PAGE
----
The model we saw on display in outlets’ recent collaborations with WikiLeaks could be instructive; a nice balance of competition and collaboration could be one way to bring an digital-design sensibility to the news. Collaboration is no longer the province of utopians and/or nerds; increasingly, it’s defining the systems that are, in turn, defining us. Just as architecture understands that empty space is its own form of structure, journalism increasingly appreciates that connection — links, relationships, permeable borders — is a kind of content unto itself. Openness is architecture.

In a post earlier this year, Josh advocated for the development of a New Urbanism for news, a system of information delivery that offers “a retrenchment from endless sprawl, the construction of concentrated experiences, a new consciousness of how we obtain and consume.” As abundance edges out scarcity as the defining factor of our news economy, we’ll increasingly need to think about news production as a dialectic between creativity and containment. And as a system that, for the good of its consumers, balances the benefits of competition with the complementary benefits of collaboration.

Image via peterlfrench, used under a Creative Commons license.

September 28 2010


“The news we get is McDonald’s”: Communications scholar Pablo Boczkowski on imitation in the news

As journalists, and as users of the web, we have ample opportunity to be creative. There are tons of stories out there — many more than there are, at any moment, journalists to cover them. In fact, the most common worry you hear in our little future-of-news sphere has nothing to do with a dearth of stories…it’s that important stories might go uncovered.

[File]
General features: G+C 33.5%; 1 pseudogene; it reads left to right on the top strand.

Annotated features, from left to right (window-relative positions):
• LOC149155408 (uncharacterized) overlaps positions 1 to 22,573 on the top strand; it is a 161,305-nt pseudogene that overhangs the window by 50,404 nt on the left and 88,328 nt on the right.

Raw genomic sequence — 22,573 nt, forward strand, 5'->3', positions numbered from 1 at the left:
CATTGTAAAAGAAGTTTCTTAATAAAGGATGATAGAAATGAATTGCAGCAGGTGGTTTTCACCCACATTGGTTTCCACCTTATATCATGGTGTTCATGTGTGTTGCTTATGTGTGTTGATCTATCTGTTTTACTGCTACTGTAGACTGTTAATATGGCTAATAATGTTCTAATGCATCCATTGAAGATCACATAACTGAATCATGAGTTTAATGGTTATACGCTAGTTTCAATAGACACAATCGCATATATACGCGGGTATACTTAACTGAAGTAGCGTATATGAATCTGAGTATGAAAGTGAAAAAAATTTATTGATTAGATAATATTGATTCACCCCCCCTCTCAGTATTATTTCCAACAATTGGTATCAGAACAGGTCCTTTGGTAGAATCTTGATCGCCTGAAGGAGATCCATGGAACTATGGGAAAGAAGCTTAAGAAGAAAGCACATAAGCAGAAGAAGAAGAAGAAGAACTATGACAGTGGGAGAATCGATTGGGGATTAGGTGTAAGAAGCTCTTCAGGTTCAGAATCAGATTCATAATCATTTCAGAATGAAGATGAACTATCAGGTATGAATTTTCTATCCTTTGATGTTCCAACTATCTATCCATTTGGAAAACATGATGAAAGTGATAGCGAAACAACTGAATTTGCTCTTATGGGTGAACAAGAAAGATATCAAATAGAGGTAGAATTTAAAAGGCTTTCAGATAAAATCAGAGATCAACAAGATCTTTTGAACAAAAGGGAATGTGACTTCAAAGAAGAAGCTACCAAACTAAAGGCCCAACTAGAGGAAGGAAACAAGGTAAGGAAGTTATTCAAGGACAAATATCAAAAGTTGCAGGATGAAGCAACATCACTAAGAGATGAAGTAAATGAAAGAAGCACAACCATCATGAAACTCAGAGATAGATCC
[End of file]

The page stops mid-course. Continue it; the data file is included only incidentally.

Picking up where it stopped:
Why, then, is there so much imitation — repetition — redundancy — in our professional media ecosystem?

Pablo Boczkowski, a communications studies professor at Northwestern, has literally written the book on that question. News at Work: Imitation in an Age of Information Abundance explores the matter (more accurately: the problem) of redundancy. And at a talk yesterday at Harvard’s Kennedy School, part of the STS Circle series of interdisciplinary discussion, Boczkowski highlighted one particularly fascinating element of the book: the paradox that an increase in the volume of information available to us is occasioning a decrease in diversity of news’ content. We’re increasingly getting from news organizations, and producing, what Boczkowski calls “homogenized news.”

Boczkowski’s research, I should note, was limited to two mainstream newspapers, Clarín and La Nación — in Argentina. And its content analyses, which examined 927 print and 1,620 online articles, were conducted between 2005 and 2007, as was its ethnographic study of the newsrooms and consumers in question. So, grain of salt, etc.